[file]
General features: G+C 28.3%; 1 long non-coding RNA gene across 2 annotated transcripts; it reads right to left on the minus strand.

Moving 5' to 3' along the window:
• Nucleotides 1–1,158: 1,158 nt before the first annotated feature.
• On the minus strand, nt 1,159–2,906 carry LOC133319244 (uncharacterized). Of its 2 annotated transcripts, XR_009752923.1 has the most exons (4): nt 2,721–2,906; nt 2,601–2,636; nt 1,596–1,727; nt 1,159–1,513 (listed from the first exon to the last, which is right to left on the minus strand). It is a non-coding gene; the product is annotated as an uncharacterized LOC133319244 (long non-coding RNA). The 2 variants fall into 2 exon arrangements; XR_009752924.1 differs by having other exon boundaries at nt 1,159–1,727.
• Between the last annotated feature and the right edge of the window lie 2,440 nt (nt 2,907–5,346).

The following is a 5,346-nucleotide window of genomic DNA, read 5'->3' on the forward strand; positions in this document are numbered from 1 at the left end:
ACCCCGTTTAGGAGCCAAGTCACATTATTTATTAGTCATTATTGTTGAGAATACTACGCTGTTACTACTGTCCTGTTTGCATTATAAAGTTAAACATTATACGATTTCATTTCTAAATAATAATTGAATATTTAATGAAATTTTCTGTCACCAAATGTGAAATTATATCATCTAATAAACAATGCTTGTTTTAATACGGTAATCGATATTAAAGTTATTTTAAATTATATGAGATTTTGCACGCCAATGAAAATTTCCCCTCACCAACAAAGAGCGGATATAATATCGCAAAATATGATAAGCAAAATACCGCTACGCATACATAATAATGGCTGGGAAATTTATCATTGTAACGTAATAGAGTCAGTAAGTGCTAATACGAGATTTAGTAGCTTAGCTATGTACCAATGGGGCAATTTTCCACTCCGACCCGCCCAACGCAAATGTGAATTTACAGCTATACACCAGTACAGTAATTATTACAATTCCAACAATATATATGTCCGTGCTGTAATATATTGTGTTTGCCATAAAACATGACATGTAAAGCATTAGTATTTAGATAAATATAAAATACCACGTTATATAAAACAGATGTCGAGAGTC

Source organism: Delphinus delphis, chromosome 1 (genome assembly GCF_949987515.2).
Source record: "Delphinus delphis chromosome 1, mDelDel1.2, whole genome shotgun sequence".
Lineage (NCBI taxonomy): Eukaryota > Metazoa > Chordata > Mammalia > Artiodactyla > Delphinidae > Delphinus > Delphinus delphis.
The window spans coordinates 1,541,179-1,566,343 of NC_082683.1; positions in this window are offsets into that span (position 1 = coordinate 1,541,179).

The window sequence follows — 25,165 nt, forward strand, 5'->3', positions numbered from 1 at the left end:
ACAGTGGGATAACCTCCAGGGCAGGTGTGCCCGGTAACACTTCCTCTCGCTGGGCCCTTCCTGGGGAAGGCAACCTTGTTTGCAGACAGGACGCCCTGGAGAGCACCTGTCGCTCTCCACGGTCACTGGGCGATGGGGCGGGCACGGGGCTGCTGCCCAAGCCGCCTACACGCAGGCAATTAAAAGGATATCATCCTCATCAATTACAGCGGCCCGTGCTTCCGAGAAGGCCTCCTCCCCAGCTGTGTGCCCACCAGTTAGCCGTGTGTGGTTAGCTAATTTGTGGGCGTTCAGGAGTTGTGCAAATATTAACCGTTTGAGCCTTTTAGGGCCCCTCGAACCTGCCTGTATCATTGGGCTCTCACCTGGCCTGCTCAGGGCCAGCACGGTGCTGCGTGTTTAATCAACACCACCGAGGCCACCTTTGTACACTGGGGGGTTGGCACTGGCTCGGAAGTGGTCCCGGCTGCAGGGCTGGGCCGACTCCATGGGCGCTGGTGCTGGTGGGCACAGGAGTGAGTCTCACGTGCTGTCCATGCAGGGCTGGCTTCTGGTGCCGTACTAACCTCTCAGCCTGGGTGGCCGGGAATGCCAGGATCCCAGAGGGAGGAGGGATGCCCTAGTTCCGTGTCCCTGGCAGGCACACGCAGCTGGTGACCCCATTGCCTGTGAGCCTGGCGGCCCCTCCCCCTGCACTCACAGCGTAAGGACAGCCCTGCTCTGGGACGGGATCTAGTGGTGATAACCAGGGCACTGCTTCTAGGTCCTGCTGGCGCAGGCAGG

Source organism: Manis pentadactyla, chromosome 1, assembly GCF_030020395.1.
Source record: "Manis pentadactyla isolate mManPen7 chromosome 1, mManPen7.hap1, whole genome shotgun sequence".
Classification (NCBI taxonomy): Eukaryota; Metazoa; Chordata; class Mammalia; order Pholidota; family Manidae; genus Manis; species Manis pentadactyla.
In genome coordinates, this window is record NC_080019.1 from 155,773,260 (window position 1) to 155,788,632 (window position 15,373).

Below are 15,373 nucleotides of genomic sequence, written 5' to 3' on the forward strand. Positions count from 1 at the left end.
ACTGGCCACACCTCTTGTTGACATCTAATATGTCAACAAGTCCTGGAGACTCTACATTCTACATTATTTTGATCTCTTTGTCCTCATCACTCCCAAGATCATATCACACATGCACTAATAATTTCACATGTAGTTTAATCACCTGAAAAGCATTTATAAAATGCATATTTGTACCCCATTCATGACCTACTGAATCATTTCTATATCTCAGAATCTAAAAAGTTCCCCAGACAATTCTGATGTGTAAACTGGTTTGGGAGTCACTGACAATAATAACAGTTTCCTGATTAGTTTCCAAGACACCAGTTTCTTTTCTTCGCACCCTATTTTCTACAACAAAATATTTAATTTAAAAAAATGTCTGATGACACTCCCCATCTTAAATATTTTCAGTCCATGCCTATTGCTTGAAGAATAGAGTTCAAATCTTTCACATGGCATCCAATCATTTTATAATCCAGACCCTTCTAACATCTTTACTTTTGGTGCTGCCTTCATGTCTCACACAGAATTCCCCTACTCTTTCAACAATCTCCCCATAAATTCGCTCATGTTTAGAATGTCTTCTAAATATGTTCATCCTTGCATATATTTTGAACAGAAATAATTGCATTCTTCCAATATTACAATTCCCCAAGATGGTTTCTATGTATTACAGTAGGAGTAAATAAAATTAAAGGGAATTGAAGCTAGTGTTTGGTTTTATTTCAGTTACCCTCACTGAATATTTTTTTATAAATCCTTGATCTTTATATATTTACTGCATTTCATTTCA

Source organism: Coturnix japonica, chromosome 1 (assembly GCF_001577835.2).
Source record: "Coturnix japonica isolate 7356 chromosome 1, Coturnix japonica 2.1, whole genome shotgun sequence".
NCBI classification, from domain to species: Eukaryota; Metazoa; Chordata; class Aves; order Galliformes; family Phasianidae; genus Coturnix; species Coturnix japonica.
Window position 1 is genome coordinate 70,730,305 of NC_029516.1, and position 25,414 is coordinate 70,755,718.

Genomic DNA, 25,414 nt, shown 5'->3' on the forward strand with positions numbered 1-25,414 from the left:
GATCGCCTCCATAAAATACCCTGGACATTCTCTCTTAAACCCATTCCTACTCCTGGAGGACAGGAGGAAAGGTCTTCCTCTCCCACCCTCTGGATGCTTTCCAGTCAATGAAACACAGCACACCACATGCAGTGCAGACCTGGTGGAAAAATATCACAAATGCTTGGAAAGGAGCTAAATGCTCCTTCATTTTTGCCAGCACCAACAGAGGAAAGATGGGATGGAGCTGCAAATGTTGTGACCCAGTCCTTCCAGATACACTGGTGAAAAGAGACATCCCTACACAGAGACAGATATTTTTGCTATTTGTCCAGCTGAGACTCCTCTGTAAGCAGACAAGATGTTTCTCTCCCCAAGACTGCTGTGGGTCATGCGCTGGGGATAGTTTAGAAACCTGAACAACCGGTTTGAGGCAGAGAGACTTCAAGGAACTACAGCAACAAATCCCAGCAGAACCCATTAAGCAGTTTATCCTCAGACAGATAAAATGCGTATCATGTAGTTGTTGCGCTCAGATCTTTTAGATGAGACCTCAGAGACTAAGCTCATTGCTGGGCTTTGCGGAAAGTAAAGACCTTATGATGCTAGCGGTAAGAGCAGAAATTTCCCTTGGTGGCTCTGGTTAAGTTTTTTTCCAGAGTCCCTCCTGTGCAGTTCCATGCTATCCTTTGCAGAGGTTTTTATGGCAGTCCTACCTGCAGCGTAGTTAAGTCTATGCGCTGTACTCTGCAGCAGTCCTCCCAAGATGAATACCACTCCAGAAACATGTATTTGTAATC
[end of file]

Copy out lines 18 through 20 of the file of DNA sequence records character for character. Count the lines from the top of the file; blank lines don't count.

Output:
Below are 15,373 nucleotides of genomic sequence, written 5' to 3' on the forward strand. Positions count from 1 at the left end.
ACTGGCCACACCTCTTGTTGACATCTAATATGTCAACAAGTCCTGGAGACTCTACATTCTACATTATTTTGATCTCTTTGTCCTCATCACTCCCAAGATCATATCACACATGCACTAATAATTTCACATGTAGTTTAATCACCTGAAAAGCATTTATAAAATGCATATTTGTACCCCATTCATGACCTACTGAATCATTTCTATATCTCAGAATCTAAAAAGTTCCCCAGACAATTCTGATGTGTAAACTGGTTTGGGAGTCACTGACAATAATAACAGTTTCCTGATTAGTTTCCAAGACACCAGTTTCTTTTCTTCGCACCCTATTTTCTACAACAAAATATTTAATTTAAAAAAATGTCTGATGACACTCCCCATCTTAAATATTTTCAGTCCATGCCTATTGCTTGAAGAATAGAGTTCAAATCTTTCACATGGCATCCAATCATTTTATAATCCAGACCCTTCTAACATCTTTACTTTTGGTGCTGCCTTCATGTCTCACACAGAATTCCCCTACTCTTTCAACAATCTCCCCATAAATTCGCTCATGTTTAGAATGTCTTCTAAATATGTTCATCCTTGCATATATTTTGAACAGAAATAATTGCATTCTTCCAATATTACAATTCCCCAAGATGGTTTCTATGTATTACAGTAGGAGTAAATAAAATTAAAGGGAATTGAAGCTAGTGTTTGGTTTTATTTCAGTTACCCTCACTGAATATTTTTTTATAAATCCTTGATCTTTATATATTTACTGCATTTCATTTCA

Source organism: Coturnix japonica, chromosome 1 (assembly GCF_001577835.2).